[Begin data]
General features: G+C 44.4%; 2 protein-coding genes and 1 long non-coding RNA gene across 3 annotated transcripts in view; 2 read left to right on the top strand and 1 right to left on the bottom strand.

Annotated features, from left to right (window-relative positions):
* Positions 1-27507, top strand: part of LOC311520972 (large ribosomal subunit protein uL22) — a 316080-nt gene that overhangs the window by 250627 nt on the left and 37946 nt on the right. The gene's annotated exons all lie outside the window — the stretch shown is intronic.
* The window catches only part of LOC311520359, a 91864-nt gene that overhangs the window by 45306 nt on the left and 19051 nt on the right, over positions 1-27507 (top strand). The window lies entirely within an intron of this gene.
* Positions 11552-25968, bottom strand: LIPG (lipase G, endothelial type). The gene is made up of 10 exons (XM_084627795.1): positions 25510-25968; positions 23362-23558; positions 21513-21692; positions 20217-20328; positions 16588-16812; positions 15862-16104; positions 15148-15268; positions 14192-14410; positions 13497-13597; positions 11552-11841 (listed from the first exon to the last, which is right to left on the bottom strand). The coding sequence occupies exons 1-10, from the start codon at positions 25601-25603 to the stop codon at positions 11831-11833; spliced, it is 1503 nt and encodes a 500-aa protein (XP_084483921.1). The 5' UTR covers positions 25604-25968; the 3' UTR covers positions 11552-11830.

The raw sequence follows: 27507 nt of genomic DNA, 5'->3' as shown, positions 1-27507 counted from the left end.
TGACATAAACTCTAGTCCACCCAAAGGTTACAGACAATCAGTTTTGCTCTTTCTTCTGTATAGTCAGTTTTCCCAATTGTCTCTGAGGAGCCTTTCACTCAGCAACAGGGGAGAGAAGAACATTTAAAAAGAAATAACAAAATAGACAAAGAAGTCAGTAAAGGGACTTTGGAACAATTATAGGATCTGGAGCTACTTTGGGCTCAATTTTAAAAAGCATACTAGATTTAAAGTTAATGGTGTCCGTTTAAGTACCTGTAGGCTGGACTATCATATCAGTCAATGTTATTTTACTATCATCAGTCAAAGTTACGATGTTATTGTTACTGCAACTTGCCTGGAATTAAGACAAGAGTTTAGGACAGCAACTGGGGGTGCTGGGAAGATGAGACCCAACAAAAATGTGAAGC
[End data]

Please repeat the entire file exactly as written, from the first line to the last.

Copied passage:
General features: G+C 44.4%; 2 protein-coding genes and 1 long non-coding RNA gene across 3 annotated transcripts in view; 2 read left to right on the top strand and 1 right to left on the bottom strand.

Annotated features, from left to right (window-relative positions):
* Positions 1-27507, top strand: part of LOC311520972 (large ribosomal subunit protein uL22) — a 316080-nt gene that overhangs the window by 250627 nt on the left and 37946 nt on the right. The gene's annotated exons all lie outside the window — the stretch shown is intronic.
* The window catches only part of LOC311520359, a 91864-nt gene that overhangs the window by 45306 nt on the left and 19051 nt on the right, over positions 1-27507 (top strand). The window lies entirely within an intron of this gene.
* Positions 11552-25968, bottom strand: LIPG (lipase G, endothelial type). The gene is made up of 10 exons (XM_084627795.1): positions 25510-25968; positions 23362-23558; positions 21513-21692; positions 20217-20328; positions 16588-16812; positions 15862-16104; positions 15148-15268; positions 14192-14410; positions 13497-13597; positions 11552-11841 (listed from the first exon to the last, which is right to left on the bottom strand). The coding sequence occupies exons 1-10, from the start codon at positions 25601-25603 to the stop codon at positions 11831-11833; spliced, it is 1503 nt and encodes a 500-aa protein (XP_084483921.1). The 5' UTR covers positions 25604-25968; the 3' UTR covers positions 11552-11830.

The raw sequence follows: 27507 nt of genomic DNA, 5'->3' as shown, positions 1-27507 counted from the left end.
TGACATAAACTCTAGTCCACCCAAAGGTTACAGACAATCAGTTTTGCTCTTTCTTCTGTATAGTCAGTTTTCCCAATTGTCTCTGAGGAGCCTTTCACTCAGCAACAGGGGAGAGAAGAACATTTAAAAAGAAATAACAAAATAGACAAAGAAGTCAGTAAAGGGACTTTGGAACAATTATAGGATCTGGAGCTACTTTGGGCTCAATTTTAAAAAGCATACTAGATTTAAAGTTAATGGTGTCCGTTTAAGTACCTGTAGGCTGGACTATCATATCAGTCAATGTTATTTTACTATCATCAGTCAAAGTTACGATGTTATTGTTACTGCAACTTGCCTGGAATTAAGACAAGAGTTTAGGACAGCAACTGGGGGTGCTGGGAAGATGAGACCCAACAAAAATGTGAAGC